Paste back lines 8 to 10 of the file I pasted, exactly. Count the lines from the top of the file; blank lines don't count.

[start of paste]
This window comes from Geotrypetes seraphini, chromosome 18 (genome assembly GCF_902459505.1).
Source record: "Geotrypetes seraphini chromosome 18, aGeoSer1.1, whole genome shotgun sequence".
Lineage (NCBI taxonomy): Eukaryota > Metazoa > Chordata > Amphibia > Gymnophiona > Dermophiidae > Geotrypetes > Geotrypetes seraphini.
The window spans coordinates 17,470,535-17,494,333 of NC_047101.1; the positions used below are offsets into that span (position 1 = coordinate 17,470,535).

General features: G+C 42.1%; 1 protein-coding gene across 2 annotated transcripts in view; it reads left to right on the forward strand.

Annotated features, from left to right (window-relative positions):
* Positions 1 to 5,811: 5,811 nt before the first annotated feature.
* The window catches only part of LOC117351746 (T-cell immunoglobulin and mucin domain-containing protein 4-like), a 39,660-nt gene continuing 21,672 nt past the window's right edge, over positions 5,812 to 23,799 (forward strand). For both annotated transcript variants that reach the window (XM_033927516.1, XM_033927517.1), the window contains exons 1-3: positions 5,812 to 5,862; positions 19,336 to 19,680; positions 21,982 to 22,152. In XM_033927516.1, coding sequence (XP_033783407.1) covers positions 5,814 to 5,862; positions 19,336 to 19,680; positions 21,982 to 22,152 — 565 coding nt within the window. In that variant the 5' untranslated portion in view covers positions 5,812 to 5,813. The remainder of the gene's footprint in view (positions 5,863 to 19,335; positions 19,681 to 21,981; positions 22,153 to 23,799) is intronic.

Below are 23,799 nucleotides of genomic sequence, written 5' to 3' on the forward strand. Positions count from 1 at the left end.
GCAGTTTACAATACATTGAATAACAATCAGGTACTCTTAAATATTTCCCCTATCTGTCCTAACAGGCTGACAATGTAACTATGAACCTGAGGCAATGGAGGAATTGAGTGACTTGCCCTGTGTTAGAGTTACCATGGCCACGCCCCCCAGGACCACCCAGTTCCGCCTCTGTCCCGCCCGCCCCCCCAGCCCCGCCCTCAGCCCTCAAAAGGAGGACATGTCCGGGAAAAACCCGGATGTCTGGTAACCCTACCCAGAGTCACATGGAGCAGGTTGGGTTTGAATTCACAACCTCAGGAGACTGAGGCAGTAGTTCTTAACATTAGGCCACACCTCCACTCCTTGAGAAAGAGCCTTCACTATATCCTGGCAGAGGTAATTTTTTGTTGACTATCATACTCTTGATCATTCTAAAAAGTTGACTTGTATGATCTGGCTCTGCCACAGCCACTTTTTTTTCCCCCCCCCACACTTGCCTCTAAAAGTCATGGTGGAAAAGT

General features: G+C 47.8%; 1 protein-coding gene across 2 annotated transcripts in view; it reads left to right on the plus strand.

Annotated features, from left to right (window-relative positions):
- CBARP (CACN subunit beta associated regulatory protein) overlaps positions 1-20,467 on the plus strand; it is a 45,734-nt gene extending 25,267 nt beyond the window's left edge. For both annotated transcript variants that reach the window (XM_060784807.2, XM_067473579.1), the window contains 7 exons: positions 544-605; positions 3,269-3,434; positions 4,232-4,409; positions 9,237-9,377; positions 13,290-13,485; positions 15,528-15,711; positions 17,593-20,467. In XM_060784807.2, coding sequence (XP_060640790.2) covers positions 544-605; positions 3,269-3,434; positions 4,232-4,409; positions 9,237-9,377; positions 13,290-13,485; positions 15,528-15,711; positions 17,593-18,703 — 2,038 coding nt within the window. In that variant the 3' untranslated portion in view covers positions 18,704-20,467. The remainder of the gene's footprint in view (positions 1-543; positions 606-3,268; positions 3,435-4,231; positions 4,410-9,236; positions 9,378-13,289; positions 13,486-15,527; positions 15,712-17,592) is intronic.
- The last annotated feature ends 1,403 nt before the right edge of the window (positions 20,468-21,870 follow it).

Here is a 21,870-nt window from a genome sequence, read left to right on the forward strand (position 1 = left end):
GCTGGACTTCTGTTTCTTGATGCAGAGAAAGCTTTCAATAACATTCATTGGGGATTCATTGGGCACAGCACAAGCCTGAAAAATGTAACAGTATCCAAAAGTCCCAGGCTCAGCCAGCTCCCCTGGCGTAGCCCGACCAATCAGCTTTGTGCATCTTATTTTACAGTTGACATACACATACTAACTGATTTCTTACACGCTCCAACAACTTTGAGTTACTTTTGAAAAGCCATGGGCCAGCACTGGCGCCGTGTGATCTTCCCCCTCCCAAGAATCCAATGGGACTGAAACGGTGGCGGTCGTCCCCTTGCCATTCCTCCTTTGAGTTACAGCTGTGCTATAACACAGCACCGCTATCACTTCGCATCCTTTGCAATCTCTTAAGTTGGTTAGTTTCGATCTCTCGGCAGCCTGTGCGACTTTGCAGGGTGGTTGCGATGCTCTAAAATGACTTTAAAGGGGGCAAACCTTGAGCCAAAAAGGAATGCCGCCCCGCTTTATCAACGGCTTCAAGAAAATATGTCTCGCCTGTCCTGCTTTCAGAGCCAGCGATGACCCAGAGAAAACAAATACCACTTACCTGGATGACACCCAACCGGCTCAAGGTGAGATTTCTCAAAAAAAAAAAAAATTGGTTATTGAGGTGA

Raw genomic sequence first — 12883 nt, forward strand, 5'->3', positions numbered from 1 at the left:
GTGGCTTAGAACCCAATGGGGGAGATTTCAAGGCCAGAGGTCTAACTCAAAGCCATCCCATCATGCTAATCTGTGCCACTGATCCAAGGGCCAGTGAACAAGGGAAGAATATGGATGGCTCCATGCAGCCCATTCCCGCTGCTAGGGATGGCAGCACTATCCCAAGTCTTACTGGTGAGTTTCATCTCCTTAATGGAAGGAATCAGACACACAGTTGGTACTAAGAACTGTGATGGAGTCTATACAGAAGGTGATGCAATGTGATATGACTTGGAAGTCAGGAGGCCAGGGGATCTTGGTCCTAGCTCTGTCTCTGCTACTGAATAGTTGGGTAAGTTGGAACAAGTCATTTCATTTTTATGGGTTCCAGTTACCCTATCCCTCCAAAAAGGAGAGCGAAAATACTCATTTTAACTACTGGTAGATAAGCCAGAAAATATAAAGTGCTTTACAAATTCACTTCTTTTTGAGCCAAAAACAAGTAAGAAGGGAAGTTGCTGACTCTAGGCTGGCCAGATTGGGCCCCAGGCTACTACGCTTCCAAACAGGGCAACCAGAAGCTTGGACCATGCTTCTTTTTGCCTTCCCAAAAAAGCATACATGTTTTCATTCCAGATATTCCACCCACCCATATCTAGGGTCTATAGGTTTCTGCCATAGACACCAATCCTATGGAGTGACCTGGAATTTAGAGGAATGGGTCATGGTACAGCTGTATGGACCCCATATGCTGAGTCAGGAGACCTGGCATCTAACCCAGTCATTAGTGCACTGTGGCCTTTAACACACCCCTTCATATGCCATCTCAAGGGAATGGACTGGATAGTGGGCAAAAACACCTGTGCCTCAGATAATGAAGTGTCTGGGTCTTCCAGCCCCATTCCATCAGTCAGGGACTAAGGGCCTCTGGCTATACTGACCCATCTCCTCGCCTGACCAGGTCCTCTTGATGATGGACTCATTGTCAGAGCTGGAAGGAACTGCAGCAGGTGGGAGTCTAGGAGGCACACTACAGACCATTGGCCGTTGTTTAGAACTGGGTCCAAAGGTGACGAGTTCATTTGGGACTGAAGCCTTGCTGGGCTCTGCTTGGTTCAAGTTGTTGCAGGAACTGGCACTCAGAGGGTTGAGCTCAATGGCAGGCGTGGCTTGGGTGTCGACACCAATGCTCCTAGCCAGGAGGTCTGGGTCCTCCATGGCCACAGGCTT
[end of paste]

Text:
* The window catches only part of LOC117351746 (T-cell immunoglobulin and mucin domain-containing protein 4-like), a 39,660-nt gene continuing 21,672 nt past the window's right edge, over positions 5,812 to 23,799 (forward strand). For both annotated transcript variants that reach the window (XM_033927516.1, XM_033927517.1), the window contains exons 1-3: positions 5,812 to 5,862; positions 19,336 to 19,680; positions 21,982 to 22,152. In XM_033927516.1, coding sequence (XP_033783407.1) covers positions 5,814 to 5,862; positions 19,336 to 19,680; positions 21,982 to 22,152 — 565 coding nt within the window. In that variant the 5' untranslated portion in view covers positions 5,812 to 5,813. The remainder of the gene's footprint in view (positions 5,863 to 19,335; positions 19,681 to 21,981; positions 22,153 to 23,799) is intronic.

Below are 23,799 nucleotides of genomic sequence, written 5' to 3' on the forward strand. Positions count from 1 at the left end.
GCAGTTTACAATACATTGAATAACAATCAGGTACTCTTAAATATTTCCCCTATCTGTCCTAACAGGCTGACAATGTAACTATGAACCTGAGGCAATGGAGGAATTGAGTGACTTGCCCTGTGTTAGAGTTACCATGGCCACGCCCCCCAGGACCACCCAGTTCCGCCTCTGTCCCGCCCGCCCCCCCAGCCCCGCCCTCAGCCCTCAAAAGGAGGACATGTCCGGGAAAAACCCGGATGTCTGGTAACCCTACCCAGAGTCACATGGAGCAGGTTGGGTTTGAATTCACAACCTCAGGAGACTGAGGCAGTAGTTCTTAACATTAGGCCACACCTCCACTCCTTGAGAAAGAGCCTTCACTATATCCTGGCAGAGGTAATTTTTTGTTGACTATCATACTCTTGATCATTCTAAAAAGTTGACTTGTATGATCTGGCTCTGCCACAGCCACTTTTTTTTCCCCCCCCCACACTTGCCTCTAAAAGTCATGGTGGAAAAGT